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The Ninth Circuit affirmed the district court's order holding the record custodian for various collective entities in contempt for his failure to comply with an order to respond to twelve grand jury subpoenas. The panel held that Braswell v. United States, 487 U.S. 99, 104 (1988), remained good law. The panel further held that the Fifth Amendment provides no protection to a collective entity's records custodians—and that the size of the collective entity and the extent to which a jury would assume that the individual seeking to assert the privilege produced the documents are not relevant. Therefore, the custodian's challenge to the contempt order failed. View "In re Twelve Grand Jury Suboenas" on Justia Law

Posted in: Civil Procedure

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FDA trans fat regulations governing the contents of the Nutrition Facts Panel did not preempt California's unfair competition laws proscribing false or misleading advertising elsewhere on a food product's label. The Ninth Circuit reversed the district court's dismissal of a putative consumer class action alleging that The Kroger Company sold Kroger Bread Crumbs that included misleading labels in violation of California law. The panel held that plaintiff had standing to challenge the legitimacy of defendant's product advertising on the face of the label that it contained "0g Trans Fat per serving." The panel took the occasion to reinforce and apply it's holding in Reid v. Johnson & Johnson,780 F.3d 952, 960 (9th Cir. 2015), that a requirement to state certain facts in the nutrition label was not a license to make that statement elsewhere on the product. The panel also held that plaintiff's labeling claims were not preempted because the FDA regulations did not authorize the contested statements. View "Hawkins v. The Kroger Co." on Justia Law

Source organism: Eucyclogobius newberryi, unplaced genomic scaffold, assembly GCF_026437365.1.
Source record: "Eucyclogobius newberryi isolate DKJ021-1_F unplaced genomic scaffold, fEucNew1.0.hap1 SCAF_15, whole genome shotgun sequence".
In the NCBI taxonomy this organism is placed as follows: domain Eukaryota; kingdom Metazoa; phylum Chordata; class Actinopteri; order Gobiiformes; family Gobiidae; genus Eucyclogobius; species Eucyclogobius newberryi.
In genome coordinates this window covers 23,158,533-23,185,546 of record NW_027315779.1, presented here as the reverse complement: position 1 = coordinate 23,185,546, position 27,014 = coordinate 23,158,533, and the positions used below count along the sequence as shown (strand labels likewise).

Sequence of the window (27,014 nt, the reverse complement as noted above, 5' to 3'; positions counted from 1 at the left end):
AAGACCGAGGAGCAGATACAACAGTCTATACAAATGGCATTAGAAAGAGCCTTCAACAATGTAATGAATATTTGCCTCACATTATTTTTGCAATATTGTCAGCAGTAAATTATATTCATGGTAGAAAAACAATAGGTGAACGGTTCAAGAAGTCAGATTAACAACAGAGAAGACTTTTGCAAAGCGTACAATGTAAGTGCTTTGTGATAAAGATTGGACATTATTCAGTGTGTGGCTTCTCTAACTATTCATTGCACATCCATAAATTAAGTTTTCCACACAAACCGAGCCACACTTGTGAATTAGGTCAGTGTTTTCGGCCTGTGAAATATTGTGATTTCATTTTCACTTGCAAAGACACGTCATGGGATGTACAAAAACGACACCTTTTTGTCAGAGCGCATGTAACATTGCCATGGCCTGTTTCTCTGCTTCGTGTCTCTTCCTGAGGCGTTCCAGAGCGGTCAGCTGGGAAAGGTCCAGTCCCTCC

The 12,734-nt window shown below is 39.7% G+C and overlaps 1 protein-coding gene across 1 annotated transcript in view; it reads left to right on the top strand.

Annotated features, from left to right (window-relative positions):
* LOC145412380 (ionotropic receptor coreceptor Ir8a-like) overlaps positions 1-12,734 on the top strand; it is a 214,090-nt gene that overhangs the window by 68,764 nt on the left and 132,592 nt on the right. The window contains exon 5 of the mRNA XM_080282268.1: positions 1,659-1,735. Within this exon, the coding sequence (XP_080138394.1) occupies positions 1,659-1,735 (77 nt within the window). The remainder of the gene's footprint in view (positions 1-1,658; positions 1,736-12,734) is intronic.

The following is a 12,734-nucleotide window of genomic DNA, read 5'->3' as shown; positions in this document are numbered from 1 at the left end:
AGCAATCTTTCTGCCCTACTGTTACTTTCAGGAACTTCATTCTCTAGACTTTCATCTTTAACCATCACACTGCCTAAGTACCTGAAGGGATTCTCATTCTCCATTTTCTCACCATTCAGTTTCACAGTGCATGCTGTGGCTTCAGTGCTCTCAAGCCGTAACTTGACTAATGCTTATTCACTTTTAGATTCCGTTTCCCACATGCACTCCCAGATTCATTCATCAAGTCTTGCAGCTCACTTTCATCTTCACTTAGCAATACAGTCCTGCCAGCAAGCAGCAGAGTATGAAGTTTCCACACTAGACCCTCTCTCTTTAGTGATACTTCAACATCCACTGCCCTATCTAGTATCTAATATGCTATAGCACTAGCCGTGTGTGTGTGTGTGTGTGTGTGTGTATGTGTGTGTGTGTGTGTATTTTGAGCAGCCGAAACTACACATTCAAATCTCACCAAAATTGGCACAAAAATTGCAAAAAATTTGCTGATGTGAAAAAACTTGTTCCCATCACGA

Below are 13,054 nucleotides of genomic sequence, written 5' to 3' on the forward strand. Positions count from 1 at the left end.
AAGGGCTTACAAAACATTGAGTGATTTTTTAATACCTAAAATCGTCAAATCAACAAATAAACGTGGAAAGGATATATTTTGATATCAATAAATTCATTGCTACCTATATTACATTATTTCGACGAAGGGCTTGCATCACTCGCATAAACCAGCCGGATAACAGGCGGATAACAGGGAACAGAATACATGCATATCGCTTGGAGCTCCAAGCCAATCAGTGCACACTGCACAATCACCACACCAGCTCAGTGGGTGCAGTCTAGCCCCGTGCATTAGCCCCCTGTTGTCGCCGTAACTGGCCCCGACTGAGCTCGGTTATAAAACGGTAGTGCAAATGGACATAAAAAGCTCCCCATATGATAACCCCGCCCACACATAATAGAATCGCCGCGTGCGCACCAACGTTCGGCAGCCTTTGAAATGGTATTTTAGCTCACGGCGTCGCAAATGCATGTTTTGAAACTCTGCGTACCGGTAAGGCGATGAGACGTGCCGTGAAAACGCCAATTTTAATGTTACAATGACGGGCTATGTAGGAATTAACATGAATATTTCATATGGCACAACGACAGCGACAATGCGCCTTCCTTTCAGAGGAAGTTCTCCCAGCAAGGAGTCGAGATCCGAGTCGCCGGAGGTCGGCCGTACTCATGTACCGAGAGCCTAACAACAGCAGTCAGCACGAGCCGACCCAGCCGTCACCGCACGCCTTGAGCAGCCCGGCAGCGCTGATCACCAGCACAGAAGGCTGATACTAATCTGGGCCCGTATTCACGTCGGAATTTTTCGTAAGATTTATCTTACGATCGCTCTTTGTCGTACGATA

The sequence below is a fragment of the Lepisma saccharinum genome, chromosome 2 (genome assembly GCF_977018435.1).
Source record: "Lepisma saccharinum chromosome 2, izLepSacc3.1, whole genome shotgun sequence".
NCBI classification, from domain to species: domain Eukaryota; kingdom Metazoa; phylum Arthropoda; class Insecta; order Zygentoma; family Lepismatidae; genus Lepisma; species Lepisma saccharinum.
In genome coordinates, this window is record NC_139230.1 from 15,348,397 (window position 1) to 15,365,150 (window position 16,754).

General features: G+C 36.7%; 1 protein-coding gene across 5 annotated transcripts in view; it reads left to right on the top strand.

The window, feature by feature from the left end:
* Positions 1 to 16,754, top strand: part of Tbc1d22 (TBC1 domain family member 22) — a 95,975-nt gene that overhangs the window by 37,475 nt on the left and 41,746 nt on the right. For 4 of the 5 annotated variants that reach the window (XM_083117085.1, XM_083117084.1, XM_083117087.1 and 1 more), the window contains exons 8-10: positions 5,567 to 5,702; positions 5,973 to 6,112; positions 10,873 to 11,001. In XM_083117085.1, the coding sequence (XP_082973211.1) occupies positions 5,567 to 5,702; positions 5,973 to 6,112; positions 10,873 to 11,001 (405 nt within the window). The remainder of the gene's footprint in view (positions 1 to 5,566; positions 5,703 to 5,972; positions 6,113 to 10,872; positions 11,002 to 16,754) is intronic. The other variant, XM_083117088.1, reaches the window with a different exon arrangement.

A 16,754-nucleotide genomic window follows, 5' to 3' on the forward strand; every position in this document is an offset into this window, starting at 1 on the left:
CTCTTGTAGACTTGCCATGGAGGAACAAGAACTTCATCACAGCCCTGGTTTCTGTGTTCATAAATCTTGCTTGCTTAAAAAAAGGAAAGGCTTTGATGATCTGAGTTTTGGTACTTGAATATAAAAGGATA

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Insitu designs and manufactures unmanned aerial systems (drones) and Fidelitad is a value-added reseller of Insitu's drones. Fidelitad filed suit in Washington state against Insitu, alleging that Insitu improperly delayed shipment of its orders, wrongfully terminated a purported distributorship agreement, and then moved into the Latin American market, appropriating Fidelitad's prior groundwork. Insitu removed to the district court under 28 U.S.C. 1442(a)(1). The Ninth Circuit reversed the district court's denial of Fidelitad's motion to remand and grant of summary judgment to Insitu. The panel held that the motion to remand should have been granted because, even construed in the light most favorable to Insitu, the notice of removal did not establish that Insitu was acting under the direction of a federal officer in its relevant dealings with Fidelitad. Furthermore, the defect was not cured prior to entry of judgment and no party has suggested a basis for subject matter jurisdiction other than section 1442(a)(1). Accordingly, the panel remanded with instructions to remand to state court. View "Fidelitad, Inc. v. Insitu, Inc." on Justia Law

Posted in: Civil Procedure

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A defendant who travels to Nevada and commits an intentional tort there can be sued in that state, absent circumstances that would make such a suit unreasonable. The Ninth Circuit reversed the district court's dismissal of an action alleging that John Schmidt made defamatory statements about Freestream Aircraft (Bermuda) Limited at an aviation industry conference in Nevada. The panel held, under the minimum contacts test and the applicable authority, that there was specific jurisdiction in Nevada. In this case, Nevada's exercise of personal jurisdiction over defendants comported with constitutional due process because all three prongs of the minimum contacts test for specific jurisdiction were satisfied. View "Freestream Aircraft (Bermuda) Ltd. v. Aero Law Group" on Justia Law

Posted in: Civil Procedure